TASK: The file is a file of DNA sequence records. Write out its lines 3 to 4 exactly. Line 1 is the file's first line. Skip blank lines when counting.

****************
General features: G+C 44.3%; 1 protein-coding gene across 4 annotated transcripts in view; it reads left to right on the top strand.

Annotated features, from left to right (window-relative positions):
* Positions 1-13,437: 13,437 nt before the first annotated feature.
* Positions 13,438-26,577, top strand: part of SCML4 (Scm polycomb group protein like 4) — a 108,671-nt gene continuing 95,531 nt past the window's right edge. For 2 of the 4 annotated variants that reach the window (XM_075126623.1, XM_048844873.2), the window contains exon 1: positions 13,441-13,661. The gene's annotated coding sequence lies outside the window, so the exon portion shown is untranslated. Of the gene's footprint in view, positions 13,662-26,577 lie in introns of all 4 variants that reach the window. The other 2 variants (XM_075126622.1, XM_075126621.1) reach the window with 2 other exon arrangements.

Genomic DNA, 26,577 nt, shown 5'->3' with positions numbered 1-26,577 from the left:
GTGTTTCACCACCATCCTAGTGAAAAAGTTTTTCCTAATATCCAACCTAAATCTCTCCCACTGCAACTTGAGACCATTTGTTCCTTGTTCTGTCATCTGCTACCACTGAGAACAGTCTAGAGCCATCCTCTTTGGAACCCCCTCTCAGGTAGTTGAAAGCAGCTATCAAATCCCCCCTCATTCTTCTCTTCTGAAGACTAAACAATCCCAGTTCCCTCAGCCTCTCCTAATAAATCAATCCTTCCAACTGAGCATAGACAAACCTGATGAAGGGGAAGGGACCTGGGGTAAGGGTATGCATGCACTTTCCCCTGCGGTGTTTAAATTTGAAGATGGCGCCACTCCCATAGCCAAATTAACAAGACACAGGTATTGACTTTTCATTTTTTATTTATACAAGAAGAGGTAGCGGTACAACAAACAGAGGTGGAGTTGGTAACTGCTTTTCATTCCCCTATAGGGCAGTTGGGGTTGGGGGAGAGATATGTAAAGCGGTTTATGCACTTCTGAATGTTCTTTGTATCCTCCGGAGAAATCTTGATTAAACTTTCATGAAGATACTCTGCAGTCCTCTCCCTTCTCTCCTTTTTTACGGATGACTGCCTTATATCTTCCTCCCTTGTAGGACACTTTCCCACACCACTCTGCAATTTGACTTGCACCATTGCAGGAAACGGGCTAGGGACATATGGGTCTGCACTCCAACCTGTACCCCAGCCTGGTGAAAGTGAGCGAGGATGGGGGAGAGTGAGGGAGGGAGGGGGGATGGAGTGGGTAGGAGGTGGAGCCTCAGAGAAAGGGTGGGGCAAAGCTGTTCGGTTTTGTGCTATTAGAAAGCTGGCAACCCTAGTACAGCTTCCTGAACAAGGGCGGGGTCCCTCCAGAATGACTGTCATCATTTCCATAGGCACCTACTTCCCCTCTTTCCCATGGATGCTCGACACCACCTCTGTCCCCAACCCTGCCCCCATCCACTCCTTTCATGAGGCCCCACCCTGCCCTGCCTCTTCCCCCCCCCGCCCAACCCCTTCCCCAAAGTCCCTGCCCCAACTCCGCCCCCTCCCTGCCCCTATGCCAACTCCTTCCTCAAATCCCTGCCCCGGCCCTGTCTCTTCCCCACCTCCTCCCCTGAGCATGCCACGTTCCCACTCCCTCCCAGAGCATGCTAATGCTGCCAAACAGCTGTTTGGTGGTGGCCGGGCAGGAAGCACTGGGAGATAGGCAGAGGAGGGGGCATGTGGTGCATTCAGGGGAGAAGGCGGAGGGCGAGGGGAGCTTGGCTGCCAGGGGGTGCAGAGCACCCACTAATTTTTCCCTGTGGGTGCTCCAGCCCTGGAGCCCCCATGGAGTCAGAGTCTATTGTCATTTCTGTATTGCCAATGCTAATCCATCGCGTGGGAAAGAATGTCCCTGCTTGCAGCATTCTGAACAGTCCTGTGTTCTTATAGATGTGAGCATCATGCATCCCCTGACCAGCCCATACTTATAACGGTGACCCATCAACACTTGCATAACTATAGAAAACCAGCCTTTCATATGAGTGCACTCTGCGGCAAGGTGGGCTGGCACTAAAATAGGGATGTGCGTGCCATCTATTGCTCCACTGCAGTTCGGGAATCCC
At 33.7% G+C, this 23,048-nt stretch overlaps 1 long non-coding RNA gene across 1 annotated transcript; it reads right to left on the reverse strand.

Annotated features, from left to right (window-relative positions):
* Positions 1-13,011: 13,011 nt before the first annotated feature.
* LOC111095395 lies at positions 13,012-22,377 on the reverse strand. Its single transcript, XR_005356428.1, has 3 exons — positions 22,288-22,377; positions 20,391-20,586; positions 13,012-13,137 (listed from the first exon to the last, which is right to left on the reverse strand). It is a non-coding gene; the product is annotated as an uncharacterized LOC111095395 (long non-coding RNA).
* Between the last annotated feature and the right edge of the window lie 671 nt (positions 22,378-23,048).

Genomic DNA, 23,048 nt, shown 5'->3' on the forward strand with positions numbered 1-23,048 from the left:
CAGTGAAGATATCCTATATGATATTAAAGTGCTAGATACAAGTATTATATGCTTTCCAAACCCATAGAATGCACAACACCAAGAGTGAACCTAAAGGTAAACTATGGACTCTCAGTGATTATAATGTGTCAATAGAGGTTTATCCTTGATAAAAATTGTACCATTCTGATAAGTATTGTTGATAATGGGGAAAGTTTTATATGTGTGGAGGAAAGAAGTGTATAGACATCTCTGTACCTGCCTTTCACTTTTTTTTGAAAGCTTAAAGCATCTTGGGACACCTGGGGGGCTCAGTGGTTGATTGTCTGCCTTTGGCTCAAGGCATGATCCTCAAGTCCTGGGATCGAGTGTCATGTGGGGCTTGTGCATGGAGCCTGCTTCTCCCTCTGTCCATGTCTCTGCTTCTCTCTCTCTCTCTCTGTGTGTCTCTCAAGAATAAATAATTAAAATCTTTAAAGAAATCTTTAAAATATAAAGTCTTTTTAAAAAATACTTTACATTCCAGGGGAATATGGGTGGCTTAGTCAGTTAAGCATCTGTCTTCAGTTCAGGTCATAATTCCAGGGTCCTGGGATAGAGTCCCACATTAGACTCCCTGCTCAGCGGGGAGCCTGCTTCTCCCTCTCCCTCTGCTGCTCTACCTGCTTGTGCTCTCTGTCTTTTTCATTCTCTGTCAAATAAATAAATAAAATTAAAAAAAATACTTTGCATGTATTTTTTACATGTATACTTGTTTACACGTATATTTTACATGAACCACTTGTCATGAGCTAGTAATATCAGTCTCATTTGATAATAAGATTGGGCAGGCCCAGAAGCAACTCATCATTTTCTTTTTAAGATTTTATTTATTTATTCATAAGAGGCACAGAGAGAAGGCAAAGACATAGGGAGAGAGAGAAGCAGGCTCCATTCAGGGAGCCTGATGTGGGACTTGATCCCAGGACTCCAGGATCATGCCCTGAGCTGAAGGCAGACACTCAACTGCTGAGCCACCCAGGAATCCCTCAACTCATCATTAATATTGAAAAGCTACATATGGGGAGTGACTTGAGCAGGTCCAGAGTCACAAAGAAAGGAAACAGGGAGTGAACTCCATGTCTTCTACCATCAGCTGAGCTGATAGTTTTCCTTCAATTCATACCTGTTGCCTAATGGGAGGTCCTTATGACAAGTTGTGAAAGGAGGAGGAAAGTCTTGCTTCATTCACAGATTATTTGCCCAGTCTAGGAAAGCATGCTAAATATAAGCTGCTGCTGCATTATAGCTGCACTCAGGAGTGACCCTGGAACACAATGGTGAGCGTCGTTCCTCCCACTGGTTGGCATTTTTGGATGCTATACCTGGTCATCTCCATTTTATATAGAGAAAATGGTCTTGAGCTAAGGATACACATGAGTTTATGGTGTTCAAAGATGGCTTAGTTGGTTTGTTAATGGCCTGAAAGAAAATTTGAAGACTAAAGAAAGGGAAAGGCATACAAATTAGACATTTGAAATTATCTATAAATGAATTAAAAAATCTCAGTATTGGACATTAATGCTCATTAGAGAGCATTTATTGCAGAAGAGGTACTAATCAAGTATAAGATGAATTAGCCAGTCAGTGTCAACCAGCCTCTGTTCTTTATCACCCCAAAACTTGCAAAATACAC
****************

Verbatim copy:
* Positions 1-13,437: 13,437 nt before the first annotated feature.
* Positions 13,438-26,577, top strand: part of SCML4 (Scm polycomb group protein like 4) — a 108,671-nt gene continuing 95,531 nt past the window's right edge. For 2 of the 4 annotated variants that reach the window (XM_075126623.1, XM_048844873.2), the window contains exon 1: positions 13,441-13,661. The gene's annotated coding sequence lies outside the window, so the exon portion shown is untranslated. Of the gene's footprint in view, positions 13,662-26,577 lie in introns of all 4 variants that reach the window. The other 2 variants (XM_075126622.1, XM_075126621.1) reach the window with 2 other exon arrangements.